Skip to main content
Open Access Publications from the University of California


UCLA Previously Published Works bannerUCLA

Histamine 1 receptor-Gβγ-cAMP/PKA-CFTR pathway mediates the histamine-induced resetting of the suprachiasmatic circadian clock.

  • Author(s): Kim, Yoon Sik
  • Kim, Young-Beom
  • Kim, Woong Bin
  • Lee, Seung Won
  • Oh, Seog Bae
  • Han, Hee-Chul
  • Lee, C Justin
  • Colwell, Christopher S
  • Kim, Yang In
  • et al.


Recent evidence indicates that histamine, acting on histamine 1 receptor (H1R), resets the circadian clock in the mouse suprachiasmatic nucleus (SCN) by increasing intracellular Ca(2+) concentration ([Ca(2+)]i) through the activation of CaV1.3 L-type Ca(2+) channels and Ca(2+)-induced Ca(2+) release from ryanodine receptor-mediated internal stores.


In the current study, we explored the underlying mechanisms with various techniques including Ca(2+)- and Cl(-)-imaging and extracellular single-unit recording. Our hypothesis was that histamine causes Cl(-) efflux through cystic fibrosis transmembrane conductance regulator (CFTR) to elicit membrane depolarization needed for the activation of CaV1.3 Ca(2+) channels in SCN neurons. We found that histamine elicited Cl(-) efflux and increased [Ca(2+)]i in dissociated mouse SCN cells. Both of these events were suppressed by bumetanide [Na(+)-K(+)-2Cl(-) cotransporter isotype 1 (NKCC1) blocker], CFTRinh-172 (CFTR inhibitor), gallein (Gβγ protein inhibitor) and H89 [protein kinase A (PKA) inhibitor]. By itself, H1R activation with 2-pyridylethylamine increased the level of cAMP in the SCN and this regulation was prevented by gallein. Finally, histamine-evoked phase shifts of the circadian neural activity rhythm in the mouse SCN slice were blocked by bumetanide, CFTRinh-172, gallein or H89 and were not observed in NKCC1 or CFTR KO mice.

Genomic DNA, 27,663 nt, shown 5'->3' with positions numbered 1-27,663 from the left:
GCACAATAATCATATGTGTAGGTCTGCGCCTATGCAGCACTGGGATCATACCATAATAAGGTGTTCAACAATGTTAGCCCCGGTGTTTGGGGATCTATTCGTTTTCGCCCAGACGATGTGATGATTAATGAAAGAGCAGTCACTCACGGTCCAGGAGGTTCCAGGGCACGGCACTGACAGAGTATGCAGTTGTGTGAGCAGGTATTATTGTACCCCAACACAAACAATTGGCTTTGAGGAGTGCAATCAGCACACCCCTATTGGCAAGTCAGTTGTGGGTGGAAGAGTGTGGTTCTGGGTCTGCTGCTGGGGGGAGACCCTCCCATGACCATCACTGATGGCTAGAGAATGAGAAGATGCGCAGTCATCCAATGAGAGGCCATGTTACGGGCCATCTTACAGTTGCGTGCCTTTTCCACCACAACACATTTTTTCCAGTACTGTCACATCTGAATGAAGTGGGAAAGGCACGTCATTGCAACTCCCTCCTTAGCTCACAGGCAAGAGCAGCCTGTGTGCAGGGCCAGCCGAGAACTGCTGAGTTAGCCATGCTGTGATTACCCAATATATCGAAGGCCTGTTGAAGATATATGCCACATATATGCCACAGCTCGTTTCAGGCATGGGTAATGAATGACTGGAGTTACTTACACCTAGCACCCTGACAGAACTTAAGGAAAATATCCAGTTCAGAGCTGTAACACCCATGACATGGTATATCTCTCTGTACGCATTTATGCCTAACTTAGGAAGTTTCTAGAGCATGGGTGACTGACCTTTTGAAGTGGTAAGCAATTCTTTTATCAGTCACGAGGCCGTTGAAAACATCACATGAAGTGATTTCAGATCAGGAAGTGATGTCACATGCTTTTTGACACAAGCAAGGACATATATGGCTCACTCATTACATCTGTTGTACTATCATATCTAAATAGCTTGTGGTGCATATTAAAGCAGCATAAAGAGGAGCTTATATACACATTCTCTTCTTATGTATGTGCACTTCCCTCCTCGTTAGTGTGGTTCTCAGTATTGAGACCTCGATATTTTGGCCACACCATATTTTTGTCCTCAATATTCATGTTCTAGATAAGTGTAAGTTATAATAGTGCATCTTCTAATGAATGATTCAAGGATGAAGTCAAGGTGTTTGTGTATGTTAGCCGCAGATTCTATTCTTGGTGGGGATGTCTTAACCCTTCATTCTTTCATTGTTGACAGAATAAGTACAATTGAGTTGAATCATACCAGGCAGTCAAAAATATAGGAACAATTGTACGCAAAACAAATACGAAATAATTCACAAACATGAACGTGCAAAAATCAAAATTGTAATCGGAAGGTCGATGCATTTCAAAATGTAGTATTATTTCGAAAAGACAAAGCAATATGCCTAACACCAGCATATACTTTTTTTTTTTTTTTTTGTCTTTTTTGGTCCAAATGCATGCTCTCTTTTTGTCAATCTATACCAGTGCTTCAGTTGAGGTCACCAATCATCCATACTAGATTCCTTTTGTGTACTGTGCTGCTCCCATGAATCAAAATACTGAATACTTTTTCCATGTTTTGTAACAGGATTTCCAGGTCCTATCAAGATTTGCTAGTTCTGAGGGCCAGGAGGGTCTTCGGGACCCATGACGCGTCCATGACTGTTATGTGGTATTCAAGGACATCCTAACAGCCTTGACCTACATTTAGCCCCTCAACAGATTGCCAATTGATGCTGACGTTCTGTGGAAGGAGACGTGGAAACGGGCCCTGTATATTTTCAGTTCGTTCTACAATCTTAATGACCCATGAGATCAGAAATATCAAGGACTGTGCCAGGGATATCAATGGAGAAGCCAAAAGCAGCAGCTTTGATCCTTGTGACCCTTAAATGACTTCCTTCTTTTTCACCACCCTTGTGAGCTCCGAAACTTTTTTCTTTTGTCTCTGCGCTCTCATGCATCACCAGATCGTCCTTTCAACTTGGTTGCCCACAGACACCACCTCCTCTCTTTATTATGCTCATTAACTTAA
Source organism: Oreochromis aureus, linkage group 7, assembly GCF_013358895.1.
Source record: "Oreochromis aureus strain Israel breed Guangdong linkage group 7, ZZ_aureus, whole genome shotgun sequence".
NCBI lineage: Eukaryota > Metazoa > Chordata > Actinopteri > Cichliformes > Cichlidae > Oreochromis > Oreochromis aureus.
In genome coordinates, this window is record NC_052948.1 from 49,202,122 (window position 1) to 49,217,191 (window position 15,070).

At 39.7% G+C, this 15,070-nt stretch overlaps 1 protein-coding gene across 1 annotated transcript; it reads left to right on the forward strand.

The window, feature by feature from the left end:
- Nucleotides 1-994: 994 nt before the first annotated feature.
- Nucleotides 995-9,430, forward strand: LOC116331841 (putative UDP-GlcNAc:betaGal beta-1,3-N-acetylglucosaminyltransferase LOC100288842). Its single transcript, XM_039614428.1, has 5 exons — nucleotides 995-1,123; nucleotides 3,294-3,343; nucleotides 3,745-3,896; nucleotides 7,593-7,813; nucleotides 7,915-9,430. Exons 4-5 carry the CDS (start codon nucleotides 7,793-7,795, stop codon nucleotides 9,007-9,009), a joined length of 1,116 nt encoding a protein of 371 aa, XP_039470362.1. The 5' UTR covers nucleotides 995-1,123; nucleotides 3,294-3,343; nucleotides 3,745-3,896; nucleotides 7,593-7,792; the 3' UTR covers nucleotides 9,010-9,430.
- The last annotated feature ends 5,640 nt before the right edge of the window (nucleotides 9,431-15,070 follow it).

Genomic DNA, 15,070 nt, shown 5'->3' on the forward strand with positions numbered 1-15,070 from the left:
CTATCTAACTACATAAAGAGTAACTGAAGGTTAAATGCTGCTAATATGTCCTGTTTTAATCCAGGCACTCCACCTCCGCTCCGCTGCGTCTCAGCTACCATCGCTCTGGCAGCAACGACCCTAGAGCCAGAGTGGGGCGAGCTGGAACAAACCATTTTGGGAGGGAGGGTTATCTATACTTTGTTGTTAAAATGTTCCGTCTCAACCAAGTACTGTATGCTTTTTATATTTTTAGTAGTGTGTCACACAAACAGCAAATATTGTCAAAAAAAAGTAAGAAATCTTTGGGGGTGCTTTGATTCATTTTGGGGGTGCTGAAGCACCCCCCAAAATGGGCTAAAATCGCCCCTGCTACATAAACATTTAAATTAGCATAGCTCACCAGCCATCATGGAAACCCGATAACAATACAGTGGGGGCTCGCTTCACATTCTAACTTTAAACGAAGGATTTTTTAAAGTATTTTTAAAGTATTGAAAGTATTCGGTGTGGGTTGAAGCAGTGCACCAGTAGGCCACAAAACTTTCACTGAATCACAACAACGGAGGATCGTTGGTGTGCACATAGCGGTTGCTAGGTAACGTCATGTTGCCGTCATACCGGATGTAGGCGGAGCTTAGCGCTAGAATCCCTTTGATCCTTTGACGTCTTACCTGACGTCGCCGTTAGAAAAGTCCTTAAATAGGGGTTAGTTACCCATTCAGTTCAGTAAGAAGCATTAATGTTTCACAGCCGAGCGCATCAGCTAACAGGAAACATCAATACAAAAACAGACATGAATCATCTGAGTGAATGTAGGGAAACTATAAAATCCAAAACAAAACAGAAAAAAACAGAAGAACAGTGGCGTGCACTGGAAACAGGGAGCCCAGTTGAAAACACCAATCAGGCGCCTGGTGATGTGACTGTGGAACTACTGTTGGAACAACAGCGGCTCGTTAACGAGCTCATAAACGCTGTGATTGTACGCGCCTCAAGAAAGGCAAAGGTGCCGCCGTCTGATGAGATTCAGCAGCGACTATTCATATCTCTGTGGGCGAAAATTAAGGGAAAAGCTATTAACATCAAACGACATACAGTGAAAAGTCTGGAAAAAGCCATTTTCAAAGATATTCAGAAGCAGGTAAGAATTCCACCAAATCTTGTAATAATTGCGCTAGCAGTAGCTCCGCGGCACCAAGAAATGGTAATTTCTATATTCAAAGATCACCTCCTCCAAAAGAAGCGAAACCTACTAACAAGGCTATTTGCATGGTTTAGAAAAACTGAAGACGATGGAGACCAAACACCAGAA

Taken together, these results indicate that histamine recruits the H1R-Gβγ-cAMP/PKA pathway in the SCN neurons to activate CaV1.3 channels through CFTR-mediated Cl(-) efflux and ultimately to phase-shift the circadian clock. This pathway and NKCC1 may well be potential targets for agents designed to treat problems resulting from the disturbance of the circadian system.

Many UC-authored scholarly publications are freely available on this site because of the UC's open access policies. Let us know how this access is important for you.

Main Content
Current View